Question: “Mr. President, does your company have long-range goals?”
Question: “How long are your long-range goals?”
Answer: “Two hundred and fifty years.”
Question: “What do you need to carry them out?”
This exchange occurred in 1983 at a seminar held by some of Japan´s largest companies such as Honda, Sony, Mitsubishi and Matsushita Electric.* These firms had arranged a series of seminars to which a select group of foreign guests were invited. The seminars surprisingly included speeches by several CEOs. This practice is considered somewhat beneath the dignity of a CEO in Japan. The keynote speaker was the 88-year old Konosuke Matsushita (1894 – 1989), President and founder of the company today known as Panasonic, with 367,000 employees (2010).
Harvey Mckay, author of the classic Swim with the Sharks Without Being Eaten Alive, and himself an exceptional keynote speaker, was impressed: “. . . he spoke eloquently and profoundly.” He was even more impressed with the answer Konosuke Matsushita gave to a question from the floor, the exchange quoted above. Harvey Mackay goes on to comment that if you think it sounds like a joke, then how come every time U.S. firms compete with Japanese ones, “they bury us.”
The Japanese footballer was on a market research business trip. “Trip” does not mean permanent residence for several generations. It also does not mean “instant business” along the lines of “fast food, eat and run,” (or, all too often in the U.S. "eat and waddle away.")
When I asked the Japanese footballer if his trip were for several weeks, perhaps even a couple of months, he said no, my guess was not correct. His business trip was for four years, during which he continued to receive his normal salary.
His father had instructed him to go to the University of South Carolina. He was to start a Bachelors program there with the 18-year old freshmen in any subject he wished. He should complete the course of study to earn a BA. He was not to live with or associate with any other Japanese, just with the young Americans. He was not allowed to return home during that time, so that he could gain a better understanding of American holidays, such as Christmas.
He was a gifted soccer player and had in fact been scouted by professional teams in Japan. However at his parents' urging, he had attended university instead. His father had noted that Americans liked sports. Therefore he was all in favor of his son continuing to play amateur soocer in the U.S. After his English was up to par in perhaps a year, he should, during the university holidays, visit trade shows and companies.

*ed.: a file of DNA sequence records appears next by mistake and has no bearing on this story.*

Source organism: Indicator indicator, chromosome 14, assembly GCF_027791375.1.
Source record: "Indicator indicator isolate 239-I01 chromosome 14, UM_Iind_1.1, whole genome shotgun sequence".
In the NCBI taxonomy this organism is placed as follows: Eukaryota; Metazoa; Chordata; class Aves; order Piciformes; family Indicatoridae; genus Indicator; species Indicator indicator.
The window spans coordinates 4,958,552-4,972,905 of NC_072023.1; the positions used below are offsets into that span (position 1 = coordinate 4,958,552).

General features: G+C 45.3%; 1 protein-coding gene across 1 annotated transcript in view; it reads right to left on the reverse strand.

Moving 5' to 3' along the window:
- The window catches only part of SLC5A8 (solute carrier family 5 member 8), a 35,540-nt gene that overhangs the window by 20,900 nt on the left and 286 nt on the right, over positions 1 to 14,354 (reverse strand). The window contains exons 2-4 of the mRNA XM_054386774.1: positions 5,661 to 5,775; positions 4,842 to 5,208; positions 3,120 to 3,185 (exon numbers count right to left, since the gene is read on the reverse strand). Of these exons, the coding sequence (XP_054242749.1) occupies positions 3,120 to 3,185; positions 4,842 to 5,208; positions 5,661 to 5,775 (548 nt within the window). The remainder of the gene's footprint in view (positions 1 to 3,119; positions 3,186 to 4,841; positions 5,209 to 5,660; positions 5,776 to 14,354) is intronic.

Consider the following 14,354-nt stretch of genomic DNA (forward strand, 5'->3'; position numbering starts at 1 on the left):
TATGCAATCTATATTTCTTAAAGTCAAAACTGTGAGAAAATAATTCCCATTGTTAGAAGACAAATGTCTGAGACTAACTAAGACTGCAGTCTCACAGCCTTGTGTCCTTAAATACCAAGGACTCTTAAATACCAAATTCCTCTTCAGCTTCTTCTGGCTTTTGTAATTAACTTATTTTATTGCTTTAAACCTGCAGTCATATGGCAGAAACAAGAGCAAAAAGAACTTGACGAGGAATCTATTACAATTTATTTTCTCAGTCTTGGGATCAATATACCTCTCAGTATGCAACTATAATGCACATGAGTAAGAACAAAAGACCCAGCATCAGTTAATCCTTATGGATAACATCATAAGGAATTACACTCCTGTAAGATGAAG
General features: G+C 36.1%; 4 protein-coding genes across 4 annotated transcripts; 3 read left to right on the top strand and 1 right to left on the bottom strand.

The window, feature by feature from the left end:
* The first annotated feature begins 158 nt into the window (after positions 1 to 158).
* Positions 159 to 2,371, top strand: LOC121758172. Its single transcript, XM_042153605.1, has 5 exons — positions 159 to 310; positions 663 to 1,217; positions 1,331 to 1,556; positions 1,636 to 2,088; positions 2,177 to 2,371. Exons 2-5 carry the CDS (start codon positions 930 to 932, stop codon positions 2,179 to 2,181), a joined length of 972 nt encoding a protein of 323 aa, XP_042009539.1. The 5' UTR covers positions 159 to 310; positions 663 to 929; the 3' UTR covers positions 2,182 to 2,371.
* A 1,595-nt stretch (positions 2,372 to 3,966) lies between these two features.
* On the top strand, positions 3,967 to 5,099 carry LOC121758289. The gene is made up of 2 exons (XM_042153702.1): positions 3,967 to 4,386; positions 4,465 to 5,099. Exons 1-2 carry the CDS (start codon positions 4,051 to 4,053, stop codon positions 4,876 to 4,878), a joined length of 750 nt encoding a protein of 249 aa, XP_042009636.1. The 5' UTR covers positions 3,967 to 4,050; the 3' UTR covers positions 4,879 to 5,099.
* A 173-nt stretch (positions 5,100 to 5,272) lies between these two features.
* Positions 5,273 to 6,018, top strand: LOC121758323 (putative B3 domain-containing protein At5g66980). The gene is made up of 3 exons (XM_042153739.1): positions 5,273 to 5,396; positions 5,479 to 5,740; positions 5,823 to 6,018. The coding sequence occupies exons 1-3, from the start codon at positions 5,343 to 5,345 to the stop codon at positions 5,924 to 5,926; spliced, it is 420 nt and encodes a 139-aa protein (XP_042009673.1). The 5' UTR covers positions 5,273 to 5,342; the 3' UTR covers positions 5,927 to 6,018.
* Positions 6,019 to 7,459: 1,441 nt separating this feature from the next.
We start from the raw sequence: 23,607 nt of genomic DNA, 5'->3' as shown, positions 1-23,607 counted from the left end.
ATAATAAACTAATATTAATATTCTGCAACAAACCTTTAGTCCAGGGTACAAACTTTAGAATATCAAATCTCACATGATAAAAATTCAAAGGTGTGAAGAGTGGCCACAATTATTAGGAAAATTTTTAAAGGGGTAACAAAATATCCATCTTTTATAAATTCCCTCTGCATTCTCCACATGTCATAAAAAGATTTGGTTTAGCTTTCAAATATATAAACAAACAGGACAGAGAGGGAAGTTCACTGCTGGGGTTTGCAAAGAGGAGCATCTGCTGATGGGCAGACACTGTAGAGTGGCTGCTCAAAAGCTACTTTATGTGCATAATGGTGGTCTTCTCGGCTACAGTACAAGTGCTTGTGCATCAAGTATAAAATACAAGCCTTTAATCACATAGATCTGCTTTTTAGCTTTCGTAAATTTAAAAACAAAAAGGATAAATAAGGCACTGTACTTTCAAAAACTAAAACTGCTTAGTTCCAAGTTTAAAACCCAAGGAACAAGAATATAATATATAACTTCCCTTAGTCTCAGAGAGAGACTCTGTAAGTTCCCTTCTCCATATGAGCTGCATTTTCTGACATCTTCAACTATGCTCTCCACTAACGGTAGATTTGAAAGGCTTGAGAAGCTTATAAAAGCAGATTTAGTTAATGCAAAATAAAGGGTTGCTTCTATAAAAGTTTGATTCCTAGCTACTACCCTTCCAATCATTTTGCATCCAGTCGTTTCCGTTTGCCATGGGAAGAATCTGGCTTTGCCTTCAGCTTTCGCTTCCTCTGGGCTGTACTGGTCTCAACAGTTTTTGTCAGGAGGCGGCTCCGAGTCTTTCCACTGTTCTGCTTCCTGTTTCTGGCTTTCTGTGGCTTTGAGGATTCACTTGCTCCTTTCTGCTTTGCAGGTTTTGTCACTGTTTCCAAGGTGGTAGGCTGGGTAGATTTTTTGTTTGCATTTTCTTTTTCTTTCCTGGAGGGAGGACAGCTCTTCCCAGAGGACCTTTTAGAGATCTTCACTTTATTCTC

He was to tell them of the company's interest in finding a U.S. partner. He should advise them that the family would have a meeting to make the selection in three years (two, one) upon the son's return. The Japanese said this was his last year in South Carolina. He felt the business trip had been too short to learn the English language properly. Although he spoke fluently and received good grades in various subjects at university, he was still not satisfied with his ability to write in English.
However he felt fortunate in that he would be able to fulfill his assignment. He had the business card of the owner of a medium sized company. That company was the only one that had been able to satisfy his father's criteria. What were they?
The Japanese replied that when he went home and showed his father the one business card, his father would ask three questions. Are these people a) honest, b) competent and c) a good fit for us?
Sure, "do your homework," and "google it before you try to patent it" are obvious. But when was the last time your company sent a 28 or 29 year old "high potential" at full salary to a Japanese or Chinese university for an uninterrupted four years of study, expecting him to earn a degree there, with the sole assignment being to return with a solid business lead?
* Harvey MacKay, Swim with the Sharks Without Being Eaten Alive, William Morrow & Co., 1988, p. 76 f.